main banner


What Documents Do I Need To Travel With Children?

There are certain stresses involved with travelling, so it’s important to be as prepared as possible so you can get in and out of the airport quickly.

Since October 2004 all children, regardless of age, must obtain an individual Irish passport in their own name. But if your surname is different from that of your child, what preparations do you need to make before travelling? We had a great Mom’s Query asking about this:

"Hi moms, my son has nothing to do with his dad anymore but his name is on his birth certificate and he has his dad’s last name. Am I going to have any problems taking him on holidays? His dad signed for his passport but we have since had nothing to do with him. We were never married or co-habiting and he doesn’t have guardianship. Thanks."

Birth Certificate

Tracey: "Bring a copy of the child's birth cert to prove you are the mam. It's only passport control getting back into the country that queries my name being different to my child's."

Irene: "You'd want to bring his birth cert with you when you travel. Very annoying to be asked who you are and why you're with your own child because you didn't put both names on the passport. I won't make that mistake again."

Rachel: "I was just told coming back into Ireland two weeks ago to bring copy of birth certificates in future."

Official Advice: When a minor (Under the age of 18) is accompanied by an adult with a different surname, or by a person who is not his/her parent, the immigration officer may seek to determine the relationship between the minor and accompanying adult. It’s important to note that where a child is travelling with one parent only, an immigration officer may also seek evidence of consent from the child’s other parent.

It can help if you have the following documentation:
  • A letter from the child’s parent(s)/guardian giving consent for travel with you and providing his/her contact details.
  • An original or copy of a birth or adoption certificate showing your relationship with the child.
  • Marriage / Divorce Certificate if you are the child’s parent but have a different surname to the child.
  • A death certificate in the case of a deceased parent.

Read Next: 8 Tips For Travelling Safely With Children

Long Term Precautions

Isabelle: "Get an affidavit to state that you are sole guardian and it should be okay. There is a group One Parent Support Group Ireland who would have people in the same predicament if you want to ask there … You can go to any solicitor to get an affidavit and it usually costs €10-20."

Linda: "You need to bring birth cert: It's okay leaving the country, but they ask on the way back even its only as far as England. You can get the surname changed on a passport only with two years of proof from school or clubs that your child is commonly known as your surname: You can’t get double-barrel even without the proof. Had to do it all last year but the passport office were fantastic with information."

Rebecca: "You can get an affidavit from a solicitor's office to state that you are the sole guardian. Bring photo ID of yourself and your child’s birth cert with you when you are going to the solicitors."

Sarah: "You can get an MR10 form from Garda station and get a solicitor to sign it. Bring birth certs and photo ID with you. This is what I did and never had an issue getting a passport for my son."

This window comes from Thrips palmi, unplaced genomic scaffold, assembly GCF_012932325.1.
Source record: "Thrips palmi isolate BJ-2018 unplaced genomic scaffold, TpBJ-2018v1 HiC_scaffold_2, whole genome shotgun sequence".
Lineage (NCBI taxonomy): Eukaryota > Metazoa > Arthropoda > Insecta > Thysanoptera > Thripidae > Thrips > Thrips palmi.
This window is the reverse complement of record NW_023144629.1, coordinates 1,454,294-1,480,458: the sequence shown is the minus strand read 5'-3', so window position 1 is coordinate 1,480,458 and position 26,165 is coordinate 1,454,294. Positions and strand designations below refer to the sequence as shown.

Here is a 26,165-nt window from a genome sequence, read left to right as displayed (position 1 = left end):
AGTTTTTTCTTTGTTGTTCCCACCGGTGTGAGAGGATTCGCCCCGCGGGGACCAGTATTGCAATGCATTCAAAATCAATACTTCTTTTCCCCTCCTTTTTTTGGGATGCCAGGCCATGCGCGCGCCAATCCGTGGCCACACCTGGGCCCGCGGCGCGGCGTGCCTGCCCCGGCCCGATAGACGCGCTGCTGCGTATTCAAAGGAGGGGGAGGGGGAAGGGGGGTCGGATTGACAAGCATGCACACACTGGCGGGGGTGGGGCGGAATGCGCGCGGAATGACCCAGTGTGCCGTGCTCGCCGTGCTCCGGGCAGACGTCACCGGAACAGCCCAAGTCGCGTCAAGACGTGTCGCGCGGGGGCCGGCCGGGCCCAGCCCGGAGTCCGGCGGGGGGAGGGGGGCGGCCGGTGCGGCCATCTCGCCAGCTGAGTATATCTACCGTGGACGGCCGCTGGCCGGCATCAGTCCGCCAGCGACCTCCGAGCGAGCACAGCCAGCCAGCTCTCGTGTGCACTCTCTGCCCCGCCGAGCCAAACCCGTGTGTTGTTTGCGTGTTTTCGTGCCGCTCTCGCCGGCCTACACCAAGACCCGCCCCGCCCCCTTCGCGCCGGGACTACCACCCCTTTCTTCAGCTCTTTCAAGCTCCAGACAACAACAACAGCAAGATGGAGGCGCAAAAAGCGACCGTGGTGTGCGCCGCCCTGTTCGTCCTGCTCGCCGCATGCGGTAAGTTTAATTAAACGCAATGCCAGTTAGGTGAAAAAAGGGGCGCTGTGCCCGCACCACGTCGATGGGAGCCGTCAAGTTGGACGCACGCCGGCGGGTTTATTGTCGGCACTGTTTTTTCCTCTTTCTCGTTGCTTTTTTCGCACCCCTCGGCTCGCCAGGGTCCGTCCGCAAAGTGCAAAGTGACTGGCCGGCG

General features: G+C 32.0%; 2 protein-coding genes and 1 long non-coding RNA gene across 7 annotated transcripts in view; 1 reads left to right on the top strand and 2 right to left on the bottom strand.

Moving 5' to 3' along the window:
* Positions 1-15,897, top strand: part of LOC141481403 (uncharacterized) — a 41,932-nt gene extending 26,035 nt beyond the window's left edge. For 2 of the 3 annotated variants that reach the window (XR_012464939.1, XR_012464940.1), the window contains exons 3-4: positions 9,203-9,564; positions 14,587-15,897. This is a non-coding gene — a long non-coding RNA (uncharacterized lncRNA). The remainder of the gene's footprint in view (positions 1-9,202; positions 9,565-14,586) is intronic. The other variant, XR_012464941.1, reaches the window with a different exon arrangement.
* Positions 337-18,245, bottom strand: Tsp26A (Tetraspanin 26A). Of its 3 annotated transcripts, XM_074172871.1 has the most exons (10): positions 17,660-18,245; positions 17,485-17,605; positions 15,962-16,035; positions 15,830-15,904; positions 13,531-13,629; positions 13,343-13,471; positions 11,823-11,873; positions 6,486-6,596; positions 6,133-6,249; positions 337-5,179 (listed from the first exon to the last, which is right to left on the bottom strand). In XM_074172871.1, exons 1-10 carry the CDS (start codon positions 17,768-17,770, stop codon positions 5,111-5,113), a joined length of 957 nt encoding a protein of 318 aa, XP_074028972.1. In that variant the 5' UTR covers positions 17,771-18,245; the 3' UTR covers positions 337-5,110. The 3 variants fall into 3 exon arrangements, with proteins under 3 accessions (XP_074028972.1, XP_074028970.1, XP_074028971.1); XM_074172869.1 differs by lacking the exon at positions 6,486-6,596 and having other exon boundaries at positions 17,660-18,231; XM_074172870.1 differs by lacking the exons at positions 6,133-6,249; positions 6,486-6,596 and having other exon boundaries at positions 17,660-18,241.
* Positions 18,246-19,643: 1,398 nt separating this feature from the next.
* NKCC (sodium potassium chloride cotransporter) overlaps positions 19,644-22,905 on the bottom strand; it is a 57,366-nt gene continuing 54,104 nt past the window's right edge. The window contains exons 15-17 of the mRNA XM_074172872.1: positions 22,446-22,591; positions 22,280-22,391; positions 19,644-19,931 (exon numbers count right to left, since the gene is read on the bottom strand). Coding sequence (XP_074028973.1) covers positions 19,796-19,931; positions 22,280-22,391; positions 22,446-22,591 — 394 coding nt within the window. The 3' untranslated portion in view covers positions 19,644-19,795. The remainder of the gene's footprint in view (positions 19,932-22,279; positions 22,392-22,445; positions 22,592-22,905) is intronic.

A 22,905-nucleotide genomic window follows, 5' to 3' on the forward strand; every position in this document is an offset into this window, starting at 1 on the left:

Official Advice: When renewing your child’s passport, the application must be accompanied by the child's old passport, and birth certificate. If you are or were married to the other parent of your child, and the other parent is still alive, or if you are a joint guardian of the child, both parents/guardians must sign the passport application form. If you’re not in touch with your child's other parent/guardian, or if they refuse to give consent, you can apply to the District Court for a court order, which will allow the Passport Office to issue the passport without that consent.

If you are the sole guardian, you have to provide an up-to-date affidavit (AFF 1) signed by a solicitor, stating that you are the sole guardian each time you apply to renew your child's passport.

Read Next: What To Do When Things Go Wrong At The Airport

Don’t Panic

Lynda: "I didn’t think there would be any questions asked. My Irish dad travelled alone with my spanish niece and nephew last summer and no one asked for any letter from their parents. I’m travelling alone with my kids in a few weeks and my passport still has my maiden name which is different to what is on the kids passports and I’m not planning on bringing any documents apart from our passports. I’m sure once the child has a passport (signed for by both parents) and there is nothing to "flag" him/her as kidnapped there is no issues."

Susan: "I've travelled with my two children over the past few years. Kids have my ex's surname, different to my own. I've been asked for a copy of their birth cert twice, but never anything else. My own dad flew with them alone to Amsterdam when they were very small and he was never asked to produce any documentation other than a passport."

Read Next: 6 Tips For Travelling With Preschoolers

Why does this happen anyway?

These checks are in place to protect vulnerable children and those who may potentially be trafficked into/out of the State. Carrying relevant documentation to demonstrate your circumstances may not be a legal necessity, but it helps to ensure you can get through immigration control as easily as possible!

Please note: Every country has its own requirements for children travelling without their parent(s), so it’s always best to check before travelling. For more information, go to

About the Author

eumom team 


Please login to leave a comment.